Run Oregon Bookshelf: Life is a Marathon by Matt Fitzgerald

This is a book about a runner, or rather, a runner’s wife. This is also a book about mental health and mental illness, relationships, and love.

Life is a Marathon by Matt Fitzgerald (2018) is published by Hachette Book Group.

Life is a Marathon: A Memoir of Love and Endurance is by Matt Fitzgerald, an author whose name has become synonymous with triathlon and running nutrition and training. (We’ve reviewed many of his books right here on the blog, including Racing Weight.) And while those sports play a major role in providing the structure of the book, as much as they do when contributing to the structure of someone’s day-to-day life, this book centers around the relationship between Fitzgerald and his wife, Nataki.

“A book about a nutrition writer’s marriage? How is that interesting?” … I can practically hear you thinking that. Let me answer you with another question: “Has someone you care for ever struggled with mental illness?”

I ask because this book is an intense, honest look at the way mental illness impacts life. Nataki, whom Fitzgerald met way back when he was a broke writer, is the love of his life. Her personality is irresistable; her honesty and the way she shows compassion for those around her, and her ability to see the positive, is who she is. She is also someone with severe mental illness.

In Life is a MarathonFitzgerald recounts his courtship of Nataki, alternating years from the past in some chapters and stories from a recent road trip in others. The story starts off, however, with an experience most people have experienced at some point in their life: cowardice. Fitzgerald describes how he skipped an important race in his high school career, a choice that changed the path of his college years and left him with a yearning to embody bravery. He shares stories from his mid-20’s; finding a job to pay the bills, meeting Nataki, and the way their lives grew together. Then, slowly at first, she started getting sick.

Fitzgerald holds back on no detail. He doesn’t try to sugar-coat the events that forced him to call 911 to protect himself and keep Nataki safe. He applies no filter when describing the ways in which she was failed by doctors. And he never gave up on her.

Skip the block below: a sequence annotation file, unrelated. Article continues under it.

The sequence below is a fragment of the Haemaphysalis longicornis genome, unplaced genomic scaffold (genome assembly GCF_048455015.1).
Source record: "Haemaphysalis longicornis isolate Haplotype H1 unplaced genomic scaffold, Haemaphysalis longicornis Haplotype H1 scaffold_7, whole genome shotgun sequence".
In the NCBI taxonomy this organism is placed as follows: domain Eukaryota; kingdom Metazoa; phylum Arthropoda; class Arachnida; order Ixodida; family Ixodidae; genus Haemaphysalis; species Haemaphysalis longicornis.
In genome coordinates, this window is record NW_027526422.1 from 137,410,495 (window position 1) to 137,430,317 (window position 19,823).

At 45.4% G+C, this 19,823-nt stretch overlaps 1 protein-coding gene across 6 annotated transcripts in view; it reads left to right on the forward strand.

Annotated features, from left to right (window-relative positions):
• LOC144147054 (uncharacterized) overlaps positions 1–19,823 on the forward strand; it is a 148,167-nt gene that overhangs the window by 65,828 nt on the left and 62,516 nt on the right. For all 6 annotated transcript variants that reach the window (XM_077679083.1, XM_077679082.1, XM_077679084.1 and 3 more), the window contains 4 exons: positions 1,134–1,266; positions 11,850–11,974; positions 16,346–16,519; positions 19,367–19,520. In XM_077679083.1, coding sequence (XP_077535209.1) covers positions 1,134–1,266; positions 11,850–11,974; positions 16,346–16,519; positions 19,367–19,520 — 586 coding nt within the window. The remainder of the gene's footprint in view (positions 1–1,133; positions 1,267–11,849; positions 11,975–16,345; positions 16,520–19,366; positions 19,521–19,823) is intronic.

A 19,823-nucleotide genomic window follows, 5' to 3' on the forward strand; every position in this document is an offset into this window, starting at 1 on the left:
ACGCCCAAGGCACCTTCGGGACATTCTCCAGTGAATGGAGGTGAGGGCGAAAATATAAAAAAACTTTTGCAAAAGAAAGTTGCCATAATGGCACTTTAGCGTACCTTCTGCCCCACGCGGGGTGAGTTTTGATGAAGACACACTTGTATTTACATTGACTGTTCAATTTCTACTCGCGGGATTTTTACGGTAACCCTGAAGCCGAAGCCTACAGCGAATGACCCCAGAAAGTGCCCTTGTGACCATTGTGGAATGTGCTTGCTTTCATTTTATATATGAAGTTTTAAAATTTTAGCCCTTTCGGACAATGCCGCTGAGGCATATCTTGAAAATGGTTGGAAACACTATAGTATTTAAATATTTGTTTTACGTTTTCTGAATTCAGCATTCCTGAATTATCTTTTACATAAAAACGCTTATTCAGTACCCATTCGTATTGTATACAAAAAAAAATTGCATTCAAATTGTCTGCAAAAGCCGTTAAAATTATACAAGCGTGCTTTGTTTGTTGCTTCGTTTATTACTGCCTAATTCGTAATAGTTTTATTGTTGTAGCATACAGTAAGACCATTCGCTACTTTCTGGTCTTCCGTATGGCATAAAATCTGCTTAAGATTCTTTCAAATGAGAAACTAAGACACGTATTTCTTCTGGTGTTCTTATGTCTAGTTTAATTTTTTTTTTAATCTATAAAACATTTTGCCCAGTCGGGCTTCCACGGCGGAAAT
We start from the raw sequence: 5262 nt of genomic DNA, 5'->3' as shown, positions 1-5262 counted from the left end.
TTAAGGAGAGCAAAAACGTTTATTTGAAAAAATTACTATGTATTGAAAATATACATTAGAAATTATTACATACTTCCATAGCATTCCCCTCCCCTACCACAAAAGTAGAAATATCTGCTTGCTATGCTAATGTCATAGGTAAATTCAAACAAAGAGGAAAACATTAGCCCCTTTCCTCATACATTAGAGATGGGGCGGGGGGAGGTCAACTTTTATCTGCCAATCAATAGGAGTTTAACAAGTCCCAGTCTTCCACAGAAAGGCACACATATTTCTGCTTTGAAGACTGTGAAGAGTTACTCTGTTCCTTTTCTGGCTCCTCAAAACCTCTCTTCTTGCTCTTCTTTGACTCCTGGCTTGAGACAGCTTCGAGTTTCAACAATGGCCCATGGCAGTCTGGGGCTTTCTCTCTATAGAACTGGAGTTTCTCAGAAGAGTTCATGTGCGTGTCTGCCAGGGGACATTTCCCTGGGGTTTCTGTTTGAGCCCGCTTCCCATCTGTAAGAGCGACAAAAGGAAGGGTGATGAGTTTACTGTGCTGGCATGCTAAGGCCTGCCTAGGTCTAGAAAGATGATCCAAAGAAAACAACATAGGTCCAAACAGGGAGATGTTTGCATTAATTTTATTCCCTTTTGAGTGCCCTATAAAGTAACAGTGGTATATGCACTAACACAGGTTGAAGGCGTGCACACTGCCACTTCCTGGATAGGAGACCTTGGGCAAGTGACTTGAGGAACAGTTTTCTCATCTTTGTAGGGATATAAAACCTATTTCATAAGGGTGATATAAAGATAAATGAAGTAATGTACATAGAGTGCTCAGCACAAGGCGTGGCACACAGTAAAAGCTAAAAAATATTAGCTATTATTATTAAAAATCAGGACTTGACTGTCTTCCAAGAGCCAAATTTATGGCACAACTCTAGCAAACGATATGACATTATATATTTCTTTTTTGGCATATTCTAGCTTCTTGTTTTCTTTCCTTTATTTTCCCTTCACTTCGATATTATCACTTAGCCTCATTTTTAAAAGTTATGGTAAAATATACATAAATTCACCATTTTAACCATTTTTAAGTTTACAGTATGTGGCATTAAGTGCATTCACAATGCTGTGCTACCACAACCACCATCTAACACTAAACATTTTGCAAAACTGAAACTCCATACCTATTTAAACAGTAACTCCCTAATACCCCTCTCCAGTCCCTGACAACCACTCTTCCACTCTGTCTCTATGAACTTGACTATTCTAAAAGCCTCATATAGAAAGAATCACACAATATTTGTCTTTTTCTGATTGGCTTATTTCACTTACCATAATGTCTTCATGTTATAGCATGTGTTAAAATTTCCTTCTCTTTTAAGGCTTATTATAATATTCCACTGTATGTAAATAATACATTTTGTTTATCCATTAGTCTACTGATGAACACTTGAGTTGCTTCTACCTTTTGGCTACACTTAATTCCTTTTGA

It was amazing to me to read about what they went through, knowing that during those years Fitzgerald was still training and competing at a high level, and writing many popular books. Even more amazing is the way Nataki is now fighting to increase awareness of mental illness and remove the stigma from afflictions from anxiety and depression to bipolar disorder and schitzophrenia.

Because of this, I’m going to share something that I’ve only shared in the past when talking with someone one-on-one. I, too, suffer from mental health issues. I take medication to help me manage my anxiety and depression. If you’ve met me in person, you might be surprised to hear this. I’m very outgoing, supportive of others, and have even been called “Pollyanna.” But I’m also a very sensitive person who cries easily, frequently feels like I’m the sore thumb, and has a hard time talking about things that bother me. I know now, after just turning 40, that it’s okay for me to be all those things, and I know how lucky I am to be surrounded by people who love me and have access to mental health care.

So. Read this book. See what mental illness can look like, and if you know someone struggling with their life, having addiction issues, or opens up about their own mental health, be someone to talk to. And if you think you might benefit from medical treatment, call your doctor! There are a number of crisis lines you can call, including the Mental Health Hotline by at 1-888-993-3112. (Check out for more resources, and note the Suicide Prevention Lifeline is 1-800-273-8255.)

Another good resource is the NAMI HelpLine (National Association on Mental Illness) at 1-800-950-NAMI (6264). If you’d rather write, email Check the website for hours, but call them if you want to get more information on mental health conditions, treatments, support groups, and education for yourself or others.

Mental health is health. Take care of yourselves, dear friends, and take care of each other.

About Author

We started the Run Oregon blog in February 2007, because felt like running in Oregon and SW Washington deserved more positive coverage. We also wanted to level the playing field so that small, non-profit races could compete with big events; and to support local race organizers.

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